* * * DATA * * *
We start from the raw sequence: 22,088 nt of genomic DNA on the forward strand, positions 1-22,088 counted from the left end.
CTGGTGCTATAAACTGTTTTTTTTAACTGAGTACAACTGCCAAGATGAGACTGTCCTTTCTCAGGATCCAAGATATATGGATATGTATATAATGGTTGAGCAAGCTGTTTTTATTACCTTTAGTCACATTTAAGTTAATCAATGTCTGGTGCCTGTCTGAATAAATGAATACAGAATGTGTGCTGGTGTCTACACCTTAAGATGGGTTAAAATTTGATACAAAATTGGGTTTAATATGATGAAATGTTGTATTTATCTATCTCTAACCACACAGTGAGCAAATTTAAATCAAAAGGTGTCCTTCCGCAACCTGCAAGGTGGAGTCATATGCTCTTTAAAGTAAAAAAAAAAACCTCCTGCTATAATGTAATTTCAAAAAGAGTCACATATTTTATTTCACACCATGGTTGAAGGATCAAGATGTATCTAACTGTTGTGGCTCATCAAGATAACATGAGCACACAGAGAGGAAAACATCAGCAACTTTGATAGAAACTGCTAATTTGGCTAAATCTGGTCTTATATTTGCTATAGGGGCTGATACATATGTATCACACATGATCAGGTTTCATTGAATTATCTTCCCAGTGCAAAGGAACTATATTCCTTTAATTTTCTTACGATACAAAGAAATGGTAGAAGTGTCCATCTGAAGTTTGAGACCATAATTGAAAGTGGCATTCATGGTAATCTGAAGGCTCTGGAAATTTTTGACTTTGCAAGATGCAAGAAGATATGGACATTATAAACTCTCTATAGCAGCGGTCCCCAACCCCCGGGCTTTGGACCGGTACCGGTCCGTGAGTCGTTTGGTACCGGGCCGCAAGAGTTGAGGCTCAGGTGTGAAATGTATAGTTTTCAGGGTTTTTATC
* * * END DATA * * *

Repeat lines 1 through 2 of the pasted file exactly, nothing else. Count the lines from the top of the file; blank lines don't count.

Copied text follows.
We start from the raw sequence: 22,088 nt of genomic DNA on the forward strand, positions 1-22,088 counted from the left end.
CTGGTGCTATAAACTGTTTTTTTTAACTGAGTACAACTGCCAAGATGAGACTGTCCTTTCTCAGGATCCAAGATATATGGATATGTATATAATGGTTGAGCAAGCTGTTTTTATTACCTTTAGTCACATTTAAGTTAATCAATGTCTGGTGCCTGTCTGAATAAATGAATACAGAATGTGTGCTGGTGTCTACACCTTAAGATGGGTTAAAATTTGATACAAAATTGGGTTTAATATGATGAAATGTTGTATTTATCTATCTCTAACCACACAGTGAGCAAATTTAAATCAAAAGGTGTCCTTCCGCAACCTGCAAGGTGGAGTCATATGCTCTTTAAAGTAAAAAAAAAAACCTCCTGCTATAATGTAATTTCAAAAAGAGTCACATATTTTATTTCACACCATGGTTGAAGGATCAAGATGTATCTAACTGTTGTGGCTCATCAAGATAACATGAGCACACAGAGAGGAAAACATCAGCAACTTTGATAGAAACTGCTAATTTGGCTAAATCTGGTCTTATATTTGCTATAGGGGCTGATACATATGTATCACACATGATCAGGTTTCATTGAATTATCTTCCCAGTGCAAAGGAACTATATTCCTTTAATTTTCTTACGATACAAAGAAATGGTAGAAGTGTCCATCTGAAGTTTGAGACCATAATTGAAAGTGGCATTCATGGTAATCTGAAGGCTCTGGAAATTTTTGACTTTGCAAGATGCAAGAAGATATGGACATTATAAACTCTCTATAGCAGCGGTCCCCAACCCCCGGGCTTTGGACCGGTACCGGTCCGTGAGTCGTTTGGTACCGGGCCGCAAGAGTTGAGGCTCAGGTGTGAAATGTATAGTTTTCAGGGTTTTTATC